Are you basing your investment strategy on elections?

Mar 21, 2014

In this issue:
» Why crony capitalism peaked during UPA
» Another senior level exit from Infosys!
» RBI slams credit agencies for failing to appraise on asset quality
» How El-Nino may push up inflation?
» ...and more!

After nearing an all time low of about 70 to the US dollar in August 2013, the Indian Rupee regained strength recently. Improving economic prospects, slowing inflationary trends and steps taken to curb the current account deficit (CAD) gave a new lease life to the Rupee. And many believe that this rally can have long legs. However, that's only if the poll verdict is in favour of India's chief opposition party led by Narendra Modi.

In fact, Rupee is expected to reach a level 40-45 to the US dollar, if the Modi led government comes to power. There are expectations that the new government will bring stability to decision making and shall be business friendly. This shall attract more foreign money into India. And thus lead to appreciation of Rupee. Not just Rupee but even Indian stock markets have scaled new highs as the probability of Narendra Modi bagging the prime minister's seat is getting stronger by the day.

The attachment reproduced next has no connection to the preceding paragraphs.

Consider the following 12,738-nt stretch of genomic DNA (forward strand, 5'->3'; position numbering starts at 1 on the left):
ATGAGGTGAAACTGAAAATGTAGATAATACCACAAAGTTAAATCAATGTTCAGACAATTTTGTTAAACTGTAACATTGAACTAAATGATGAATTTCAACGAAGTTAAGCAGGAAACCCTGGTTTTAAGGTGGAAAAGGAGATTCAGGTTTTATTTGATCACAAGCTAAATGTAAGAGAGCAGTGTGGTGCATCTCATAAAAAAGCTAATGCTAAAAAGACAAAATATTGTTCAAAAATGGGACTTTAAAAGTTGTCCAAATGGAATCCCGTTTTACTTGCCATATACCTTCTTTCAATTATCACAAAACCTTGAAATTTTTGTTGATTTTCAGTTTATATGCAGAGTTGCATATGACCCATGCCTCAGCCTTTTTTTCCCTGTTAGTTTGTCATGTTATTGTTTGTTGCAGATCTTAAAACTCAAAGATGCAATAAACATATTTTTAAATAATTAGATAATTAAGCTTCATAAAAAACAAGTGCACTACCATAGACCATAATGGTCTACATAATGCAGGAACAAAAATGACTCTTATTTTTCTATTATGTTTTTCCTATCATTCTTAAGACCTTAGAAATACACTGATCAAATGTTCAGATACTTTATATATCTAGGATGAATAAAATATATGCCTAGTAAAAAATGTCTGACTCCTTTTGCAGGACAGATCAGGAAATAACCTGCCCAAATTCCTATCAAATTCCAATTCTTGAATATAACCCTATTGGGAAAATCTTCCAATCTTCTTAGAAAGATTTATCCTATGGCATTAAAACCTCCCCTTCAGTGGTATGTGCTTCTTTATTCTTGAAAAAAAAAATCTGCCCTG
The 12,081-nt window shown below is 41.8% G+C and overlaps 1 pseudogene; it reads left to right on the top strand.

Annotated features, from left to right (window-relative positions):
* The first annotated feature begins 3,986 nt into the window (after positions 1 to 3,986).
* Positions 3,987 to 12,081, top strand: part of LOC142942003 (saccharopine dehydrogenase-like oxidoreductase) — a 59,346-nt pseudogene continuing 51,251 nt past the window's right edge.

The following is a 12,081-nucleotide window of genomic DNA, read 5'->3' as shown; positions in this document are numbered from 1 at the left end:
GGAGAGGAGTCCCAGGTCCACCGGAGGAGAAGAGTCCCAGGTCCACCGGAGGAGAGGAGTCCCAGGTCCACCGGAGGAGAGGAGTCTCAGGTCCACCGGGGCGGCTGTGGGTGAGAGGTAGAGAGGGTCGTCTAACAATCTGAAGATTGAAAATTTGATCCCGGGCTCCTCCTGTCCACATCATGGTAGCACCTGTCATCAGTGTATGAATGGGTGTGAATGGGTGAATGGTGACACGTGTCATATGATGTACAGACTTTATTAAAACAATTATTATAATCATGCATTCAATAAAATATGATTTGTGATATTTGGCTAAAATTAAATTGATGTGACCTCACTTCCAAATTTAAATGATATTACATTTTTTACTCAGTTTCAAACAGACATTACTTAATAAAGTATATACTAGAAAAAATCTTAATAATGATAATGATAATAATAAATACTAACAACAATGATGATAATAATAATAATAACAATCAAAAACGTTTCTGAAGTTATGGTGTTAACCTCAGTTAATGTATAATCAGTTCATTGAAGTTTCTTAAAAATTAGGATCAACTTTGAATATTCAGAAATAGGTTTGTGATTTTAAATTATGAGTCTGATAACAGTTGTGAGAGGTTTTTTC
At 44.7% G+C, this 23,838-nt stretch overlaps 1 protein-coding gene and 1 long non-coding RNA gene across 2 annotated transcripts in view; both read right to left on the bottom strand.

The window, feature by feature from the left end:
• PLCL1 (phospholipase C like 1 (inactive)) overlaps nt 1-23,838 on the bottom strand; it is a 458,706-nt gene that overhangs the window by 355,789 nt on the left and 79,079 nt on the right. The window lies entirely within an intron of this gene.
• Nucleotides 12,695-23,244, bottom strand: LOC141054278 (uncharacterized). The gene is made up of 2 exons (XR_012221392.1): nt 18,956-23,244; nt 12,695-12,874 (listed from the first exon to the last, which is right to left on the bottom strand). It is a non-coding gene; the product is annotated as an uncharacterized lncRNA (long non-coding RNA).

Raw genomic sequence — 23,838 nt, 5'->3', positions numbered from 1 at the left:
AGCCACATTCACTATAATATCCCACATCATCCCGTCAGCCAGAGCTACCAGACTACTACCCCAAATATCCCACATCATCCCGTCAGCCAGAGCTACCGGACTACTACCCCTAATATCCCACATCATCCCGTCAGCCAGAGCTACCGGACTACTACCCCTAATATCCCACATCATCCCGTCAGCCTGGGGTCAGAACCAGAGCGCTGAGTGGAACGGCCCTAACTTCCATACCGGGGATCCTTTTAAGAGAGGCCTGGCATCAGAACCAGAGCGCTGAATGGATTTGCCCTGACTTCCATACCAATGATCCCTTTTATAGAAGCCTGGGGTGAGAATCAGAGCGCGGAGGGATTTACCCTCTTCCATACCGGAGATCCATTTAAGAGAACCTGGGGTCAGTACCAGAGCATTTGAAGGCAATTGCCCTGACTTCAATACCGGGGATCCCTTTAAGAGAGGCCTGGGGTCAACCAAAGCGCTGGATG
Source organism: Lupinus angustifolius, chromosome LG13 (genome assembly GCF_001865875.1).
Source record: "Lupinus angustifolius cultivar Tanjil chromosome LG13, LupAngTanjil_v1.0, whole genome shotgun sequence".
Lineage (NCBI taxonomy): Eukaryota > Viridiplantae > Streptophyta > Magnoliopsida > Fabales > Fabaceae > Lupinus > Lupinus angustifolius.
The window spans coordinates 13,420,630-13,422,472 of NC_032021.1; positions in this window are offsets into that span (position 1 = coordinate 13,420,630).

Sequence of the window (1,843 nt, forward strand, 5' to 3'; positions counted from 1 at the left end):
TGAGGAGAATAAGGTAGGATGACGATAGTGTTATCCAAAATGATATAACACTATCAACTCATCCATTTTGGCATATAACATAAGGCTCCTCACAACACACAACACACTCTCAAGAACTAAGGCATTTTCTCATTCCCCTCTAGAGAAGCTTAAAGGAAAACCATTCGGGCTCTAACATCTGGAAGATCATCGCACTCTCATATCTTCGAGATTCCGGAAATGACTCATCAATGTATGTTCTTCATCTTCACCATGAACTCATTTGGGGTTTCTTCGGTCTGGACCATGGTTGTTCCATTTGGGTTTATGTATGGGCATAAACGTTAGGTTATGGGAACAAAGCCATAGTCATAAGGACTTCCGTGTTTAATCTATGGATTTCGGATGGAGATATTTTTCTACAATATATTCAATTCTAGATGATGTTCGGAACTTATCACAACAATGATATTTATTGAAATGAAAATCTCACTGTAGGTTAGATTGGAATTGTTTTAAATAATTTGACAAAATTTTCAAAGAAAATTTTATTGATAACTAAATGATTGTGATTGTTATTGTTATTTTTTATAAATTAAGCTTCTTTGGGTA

Modi factor has even muzzled tapering concerns. Recently, the Fed chief indicated that interest rates could be raised from 2015. Generally, in such situations, markets witness a correction. While they did correct, the response this time was measured. In fact, Indian stock markets were least affected by the Fed comment over monetary tightening amongst all emerging nations. In other words, for markets, the poll verdict is overpowering global macro.

So, what should investors do in such a situation? Should they re-allocate their portfolios towards sectors that are expected to benefit from the poll outcome and rupee appreciation?